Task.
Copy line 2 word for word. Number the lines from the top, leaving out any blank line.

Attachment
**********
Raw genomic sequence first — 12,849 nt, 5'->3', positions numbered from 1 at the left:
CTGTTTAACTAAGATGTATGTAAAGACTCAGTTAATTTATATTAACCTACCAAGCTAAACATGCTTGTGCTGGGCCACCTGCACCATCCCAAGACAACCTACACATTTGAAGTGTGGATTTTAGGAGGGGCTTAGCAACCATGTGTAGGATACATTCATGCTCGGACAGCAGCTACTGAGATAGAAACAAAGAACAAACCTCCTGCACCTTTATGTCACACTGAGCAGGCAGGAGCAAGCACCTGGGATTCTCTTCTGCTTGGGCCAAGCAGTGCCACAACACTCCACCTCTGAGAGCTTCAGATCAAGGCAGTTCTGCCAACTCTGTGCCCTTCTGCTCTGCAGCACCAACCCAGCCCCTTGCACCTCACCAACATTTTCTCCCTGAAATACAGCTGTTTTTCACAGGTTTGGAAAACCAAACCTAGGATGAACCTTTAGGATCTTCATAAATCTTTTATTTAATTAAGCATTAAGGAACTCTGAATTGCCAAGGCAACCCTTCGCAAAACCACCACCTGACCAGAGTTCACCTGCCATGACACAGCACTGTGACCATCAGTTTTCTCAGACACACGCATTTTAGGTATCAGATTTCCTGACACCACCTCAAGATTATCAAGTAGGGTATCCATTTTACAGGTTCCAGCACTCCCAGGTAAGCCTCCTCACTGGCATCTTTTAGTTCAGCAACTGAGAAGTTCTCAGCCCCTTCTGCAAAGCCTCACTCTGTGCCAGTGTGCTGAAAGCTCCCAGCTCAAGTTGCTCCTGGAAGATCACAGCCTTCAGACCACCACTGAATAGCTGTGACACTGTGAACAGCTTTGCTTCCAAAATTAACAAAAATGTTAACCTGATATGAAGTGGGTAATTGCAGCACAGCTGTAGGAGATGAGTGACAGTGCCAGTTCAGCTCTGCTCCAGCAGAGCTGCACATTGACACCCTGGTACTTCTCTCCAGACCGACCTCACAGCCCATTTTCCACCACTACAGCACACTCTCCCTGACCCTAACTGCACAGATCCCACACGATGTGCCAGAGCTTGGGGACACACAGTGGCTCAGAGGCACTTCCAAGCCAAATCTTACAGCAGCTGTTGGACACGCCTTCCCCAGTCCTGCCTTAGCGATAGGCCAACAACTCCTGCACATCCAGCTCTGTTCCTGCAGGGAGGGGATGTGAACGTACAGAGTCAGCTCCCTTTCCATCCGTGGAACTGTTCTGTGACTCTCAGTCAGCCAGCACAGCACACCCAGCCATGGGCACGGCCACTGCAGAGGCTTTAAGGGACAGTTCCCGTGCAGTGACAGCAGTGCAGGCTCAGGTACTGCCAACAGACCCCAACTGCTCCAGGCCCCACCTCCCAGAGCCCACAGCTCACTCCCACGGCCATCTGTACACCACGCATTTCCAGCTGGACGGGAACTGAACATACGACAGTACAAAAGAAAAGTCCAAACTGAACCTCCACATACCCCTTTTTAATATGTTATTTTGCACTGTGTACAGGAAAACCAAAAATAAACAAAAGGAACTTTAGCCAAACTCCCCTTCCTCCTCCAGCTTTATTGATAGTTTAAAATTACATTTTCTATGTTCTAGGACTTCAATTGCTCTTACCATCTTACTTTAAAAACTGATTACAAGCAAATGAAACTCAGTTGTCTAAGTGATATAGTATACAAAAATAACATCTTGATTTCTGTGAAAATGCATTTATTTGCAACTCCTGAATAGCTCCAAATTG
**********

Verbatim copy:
CTGTTTAACTAAGATGTATGTAAAGACTCAGTTAATTTATATTAACCTACCAAGCTAAACATGCTTGTGCTGGGCCACCTGCACCATCCCAAGACAACCTACACATTTGAAGTGTGGATTTTAGGAGGGGCTTAGCAACCATGTGTAGGATACATTCATGCTCGGACAGCAGCTACTGAGATAGAAACAAAGAACAAACCTCCTGCACCTTTATGTCACACTGAGCAGGCAGGAGCAAGCACCTGGGATTCTCTTCTGCTTGGGCCAAGCAGTGCCACAACACTCCACCTCTGAGAGCTTCAGATCAAGGCAGTTCTGCCAACTCTGTGCCCTTCTGCTCTGCAGCACCAACCCAGCCCCTTGCACCTCACCAACATTTTCTCCCTGAAATACAGCTGTTTTTCACAGGTTTGGAAAACCAAACCTAGGATGAACCTTTAGGATCTTCATAAATCTTTTATTTAATTAAGCATTAAGGAACTCTGAATTGCCAAGGCAACCCTTCGCAAAACCACCACCTGACCAGAGTTCACCTGCCATGACACAGCACTGTGACCATCAGTTTTCTCAGACACACGCATTTTAGGTATCAGATTTCCTGACACCACCTCAAGATTATCAAGTAGGGTATCCATTTTACAGGTTCCAGCACTCCCAGGTAAGCCTCCTCACTGGCATCTTTTAGTTCAGCAACTGAGAAGTTCTCAGCCCCTTCTGCAAAGCCTCACTCTGTGCCAGTGTGCTGAAAGCTCCCAGCTCAAGTTGCTCCTGGAAGATCACAGCCTTCAGACCACCACTGAATAGCTGTGACACTGTGAACAGCTTTGCTTCCAAAATTAACAAAAATGTTAACCTGATATGAAGTGGGTAATTGCAGCACAGCTGTAGGAGATGAGTGACAGTGCCAGTTCAGCTCTGCTCCAGCAGAGCTGCACATTGACACCCTGGTACTTCTCTCCAGACCGACCTCACAGCCCATTTTCCACCACTACAGCACACTCTCCCTGACCCTAACTGCACAGATCCCACACGATGTGCCAGAGCTTGGGGACACACAGTGGCTCAGAGGCACTTCCAAGCCAAATCTTACAGCAGCTGTTGGACACGCCTTCCCCAGTCCTGCCTTAGCGATAGGCCAACAACTCCTGCACATCCAGCTCTGTTCCTGCAGGGAGGGGATGTGAACGTACAGAGTCAGCTCCCTTTCCATCCGTGGAACTGTTCTGTGACTCTCAGTCAGCCAGCACAGCACACCCAGCCATGGGCACGGCCACTGCAGAGGCTTTAAGGGACAGTTCCCGTGCAGTGACAGCAGTGCAGGCTCAGGTACTGCCAACAGACCCCAACTGCTCCAGGCCCCACCTCCCAGAGCCCACAGCTCACTCCCACGGCCATCTGTACACCACGCATTTCCAGCTGGACGGGAACTGAACATACGACAGTACAAAAGAAAAGTCCAAACTGAACCTCCACATACCCCTTTTTAATATGTTATTTTGCACTGTGTACAGGAAAACCAAAAATAAACAAAAGGAACTTTAGCCAAACTCCCCTTCCTCCTCCAGCTTTATTGATAGTTTAAAATTACATTTTCTATGTTCTAGGACTTCAATTGCTCTTACCATCTTACTTTAAAAACTGATTACAAGCAAATGAAACTCAGTTGTCTAAGTGATATAGTATACAAAAATAACATCTTGATTTCTGTGAAAATGCATTTATTTGCAACTCCTGAATAGCTCCAAATTG